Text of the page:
Baugh v. Beatty, 91 Cal. App. 2d 786 [205 P.2d 671], was an action by a 4-year-old plaintiff who had been bitten by a circus chimpanzee. Judgment for defendant was reversed because of an error in the jury instructions. The appellate court said at page 793: "Whether a minor of tender years has conducted himself with the care and prudence due from one of his years and experience is strictly a question of fact for the jury. (Opelt v. Al G. Barnes Co., 41 Cal. App. 776, 781 [183 P. 241].) Thus the sole question for the jury to have determined was whether plaintiff knowingly and voluntarily invited the injury."

The opinion does not discuss the question of whether plaintiff, as a matter of law, lacked mental capacity to foresee the danger or to understand it. An examination of the briefs in [210 Cal. App. 2d 106] that case discloses that plaintiff there made no contention that the defense of assumption of risk could not be applicable to a 4-year-old.

Ellis v. D'Angelo, 116 Cal. App. 2d 310 [253 P.2d 675], was an action against a child 4 years of age who was alleged to have pushed the plaintiff to the floor, causing bodily injury. The complaint included a cause of action for negligence and one for battery. After the complaint had been dismissed on demurrer, the appellate court reversed as to the battery count but affirmed the dismissal of the negligence cause of action. The reason for the decision was summarized by the court as follows (at p. 315): "Thus as between a battery and negligent injury an infant may have the capacity to intend the violent contact which is essential to the commission of battery when the same infant would be incapable of realizing that his heedless conduct might foreseeably lead to injury to another which is the essential capacity of mind to create liability for negligence."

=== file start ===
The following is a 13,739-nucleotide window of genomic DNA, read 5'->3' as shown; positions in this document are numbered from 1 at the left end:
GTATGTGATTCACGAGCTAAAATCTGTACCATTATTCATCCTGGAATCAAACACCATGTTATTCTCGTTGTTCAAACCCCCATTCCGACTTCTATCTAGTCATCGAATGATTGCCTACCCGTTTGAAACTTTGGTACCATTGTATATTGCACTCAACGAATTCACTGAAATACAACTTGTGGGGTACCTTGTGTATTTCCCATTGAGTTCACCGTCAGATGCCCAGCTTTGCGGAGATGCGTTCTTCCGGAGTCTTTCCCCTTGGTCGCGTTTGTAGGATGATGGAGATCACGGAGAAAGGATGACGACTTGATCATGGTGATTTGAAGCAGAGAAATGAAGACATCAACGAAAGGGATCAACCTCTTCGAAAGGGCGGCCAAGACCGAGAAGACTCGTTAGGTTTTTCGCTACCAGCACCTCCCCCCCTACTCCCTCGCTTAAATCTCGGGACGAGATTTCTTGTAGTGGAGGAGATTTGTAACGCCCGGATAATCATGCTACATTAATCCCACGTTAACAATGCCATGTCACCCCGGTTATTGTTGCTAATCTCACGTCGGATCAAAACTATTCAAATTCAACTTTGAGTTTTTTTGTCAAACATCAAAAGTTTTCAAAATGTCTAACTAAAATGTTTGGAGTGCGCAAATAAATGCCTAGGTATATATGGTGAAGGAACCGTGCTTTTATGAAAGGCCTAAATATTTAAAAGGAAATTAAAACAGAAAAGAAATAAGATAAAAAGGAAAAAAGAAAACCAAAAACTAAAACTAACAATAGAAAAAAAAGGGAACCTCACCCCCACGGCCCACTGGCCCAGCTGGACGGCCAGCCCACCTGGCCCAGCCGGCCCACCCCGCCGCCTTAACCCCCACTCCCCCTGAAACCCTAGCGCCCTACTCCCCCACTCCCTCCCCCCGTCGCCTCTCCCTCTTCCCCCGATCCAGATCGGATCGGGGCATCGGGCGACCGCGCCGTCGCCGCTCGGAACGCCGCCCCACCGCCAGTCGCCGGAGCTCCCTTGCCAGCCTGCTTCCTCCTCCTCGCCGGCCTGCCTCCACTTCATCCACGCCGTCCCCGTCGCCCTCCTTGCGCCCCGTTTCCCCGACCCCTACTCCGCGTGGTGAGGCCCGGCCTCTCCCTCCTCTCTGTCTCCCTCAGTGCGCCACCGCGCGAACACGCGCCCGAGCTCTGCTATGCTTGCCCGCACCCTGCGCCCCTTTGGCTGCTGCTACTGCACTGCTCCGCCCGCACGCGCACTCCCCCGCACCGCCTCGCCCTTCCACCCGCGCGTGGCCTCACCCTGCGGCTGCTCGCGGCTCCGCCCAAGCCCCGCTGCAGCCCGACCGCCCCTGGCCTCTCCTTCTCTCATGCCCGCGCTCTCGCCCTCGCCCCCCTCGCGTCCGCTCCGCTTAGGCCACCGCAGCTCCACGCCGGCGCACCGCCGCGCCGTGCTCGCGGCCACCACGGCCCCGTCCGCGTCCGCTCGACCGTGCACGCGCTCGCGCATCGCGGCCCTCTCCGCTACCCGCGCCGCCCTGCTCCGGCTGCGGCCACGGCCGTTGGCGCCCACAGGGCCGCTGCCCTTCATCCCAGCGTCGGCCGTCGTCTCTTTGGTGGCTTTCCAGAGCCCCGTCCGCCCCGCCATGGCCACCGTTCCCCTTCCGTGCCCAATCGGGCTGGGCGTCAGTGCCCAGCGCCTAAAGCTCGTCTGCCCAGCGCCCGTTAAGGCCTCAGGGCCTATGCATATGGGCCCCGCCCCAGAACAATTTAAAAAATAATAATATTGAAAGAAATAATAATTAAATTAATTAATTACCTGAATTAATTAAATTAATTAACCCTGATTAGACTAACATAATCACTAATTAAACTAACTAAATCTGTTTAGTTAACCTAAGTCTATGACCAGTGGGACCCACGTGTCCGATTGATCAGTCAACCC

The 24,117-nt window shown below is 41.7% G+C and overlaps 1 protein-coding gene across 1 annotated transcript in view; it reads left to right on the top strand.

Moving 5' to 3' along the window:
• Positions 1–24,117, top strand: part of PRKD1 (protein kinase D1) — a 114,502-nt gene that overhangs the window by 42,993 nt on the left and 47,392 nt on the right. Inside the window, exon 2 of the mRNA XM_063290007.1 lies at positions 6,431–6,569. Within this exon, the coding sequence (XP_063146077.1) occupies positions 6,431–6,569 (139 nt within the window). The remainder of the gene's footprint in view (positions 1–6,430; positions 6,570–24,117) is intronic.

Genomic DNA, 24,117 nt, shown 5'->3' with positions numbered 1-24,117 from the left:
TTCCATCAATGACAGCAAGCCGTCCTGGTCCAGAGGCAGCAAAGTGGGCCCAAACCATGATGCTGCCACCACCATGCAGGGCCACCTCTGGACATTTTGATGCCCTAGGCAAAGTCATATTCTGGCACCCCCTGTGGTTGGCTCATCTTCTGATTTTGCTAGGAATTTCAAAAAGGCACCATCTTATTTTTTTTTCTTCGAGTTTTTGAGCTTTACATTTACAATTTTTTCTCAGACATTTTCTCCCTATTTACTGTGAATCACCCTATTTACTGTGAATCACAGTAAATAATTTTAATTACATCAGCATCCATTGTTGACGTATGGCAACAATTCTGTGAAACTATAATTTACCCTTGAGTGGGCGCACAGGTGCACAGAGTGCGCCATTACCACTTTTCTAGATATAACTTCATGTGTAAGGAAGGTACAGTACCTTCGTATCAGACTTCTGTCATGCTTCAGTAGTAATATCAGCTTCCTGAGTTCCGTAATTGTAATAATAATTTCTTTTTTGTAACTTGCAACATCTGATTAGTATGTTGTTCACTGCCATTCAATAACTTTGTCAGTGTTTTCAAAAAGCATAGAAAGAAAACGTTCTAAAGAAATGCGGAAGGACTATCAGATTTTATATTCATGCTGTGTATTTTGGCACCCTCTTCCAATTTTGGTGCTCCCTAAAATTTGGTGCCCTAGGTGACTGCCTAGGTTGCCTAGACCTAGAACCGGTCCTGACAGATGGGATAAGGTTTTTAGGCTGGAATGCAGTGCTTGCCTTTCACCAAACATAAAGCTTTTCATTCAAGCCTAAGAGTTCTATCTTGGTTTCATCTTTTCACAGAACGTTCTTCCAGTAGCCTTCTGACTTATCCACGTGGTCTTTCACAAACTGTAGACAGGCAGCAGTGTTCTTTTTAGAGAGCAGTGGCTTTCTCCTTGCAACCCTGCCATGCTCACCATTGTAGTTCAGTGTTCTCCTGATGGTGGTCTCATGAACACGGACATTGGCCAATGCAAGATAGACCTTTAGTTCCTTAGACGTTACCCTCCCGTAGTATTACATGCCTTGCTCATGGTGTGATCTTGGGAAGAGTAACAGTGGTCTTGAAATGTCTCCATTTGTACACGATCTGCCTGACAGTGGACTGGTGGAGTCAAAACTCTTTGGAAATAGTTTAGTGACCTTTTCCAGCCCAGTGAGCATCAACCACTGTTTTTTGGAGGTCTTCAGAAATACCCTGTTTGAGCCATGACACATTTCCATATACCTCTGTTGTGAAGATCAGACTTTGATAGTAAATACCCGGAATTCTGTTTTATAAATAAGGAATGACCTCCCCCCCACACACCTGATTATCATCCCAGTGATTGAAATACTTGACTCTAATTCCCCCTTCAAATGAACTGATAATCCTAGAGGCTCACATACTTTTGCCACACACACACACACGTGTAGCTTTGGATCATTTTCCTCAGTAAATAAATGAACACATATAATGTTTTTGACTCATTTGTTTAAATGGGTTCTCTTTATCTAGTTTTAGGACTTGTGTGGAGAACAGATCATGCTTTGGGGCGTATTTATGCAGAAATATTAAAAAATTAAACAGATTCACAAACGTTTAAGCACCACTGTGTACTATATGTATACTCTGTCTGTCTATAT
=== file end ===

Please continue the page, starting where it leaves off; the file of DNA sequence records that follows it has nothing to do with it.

The Ellis opinion deals with the Baugh case in the following language (at p. 316): "Appellant cites Baugh v. Beatty, 91 Cal. App. 2d 786, 793 [205 P.2d 671], where the court said of a 4-year-old boy: 'Whether a minor of tender years has conducted himself with the care and prudence due from one of his years and experience is strictly a question of fact for the jury.' The court cited only Opelt v. Al G. Barnes, 41 Cal. App. 776 [183 P. 241], which involved a 10-year-old child. The child had been bitten by a chimpanzee at a circus and the court later stated the question to be 'whether plaintiff knowingly and voluntarily invited the injury' and 'knowingly and consciously placed himself in danger.' Such conduct is more than negligence since it involves the intentional taking of a risk and the opinion on its face indicates that the court was making no clear distinction between mere negligent conduct and deliberate and premeditated conduct."

This language may be read as indicating that the court in Ellis felt it had sufficiently disposed of Baugh by pointing out that Baugh involved only assumption of risk and not contributory negligence. However, the validity of the distinction between assumption and negligence for this purpose was not discussed. [5] The reasoning of the Ellis case, supporting its conclusion that a 4-year-old cannot be guilty of negligence, seems equally applicable to support the conclusion that the same infant is incapable of knowing the danger and appreciating the risk of a course of conduct. Since the Ellis case did not [210 Cal. App. 2d 107] involve a minor plaintiff the court was not at all concerned with the age at which a party is capable of assuming a risk.

[6] We know of no reason why the minimum age at which an infant may be held to have assumed the risk should be less than that established by the decisions on contributory negligence. [7] We must conclude, therefore, that there is no evidence to support the verdict for defendants, and plaintiff is entitled to a new trial.

Since the denial of the motion for a new trial is not appealable, the purported appeal therefrom is dismissed. The judgment is reversed.

Shinn, P. J., and Ford, J., concurred.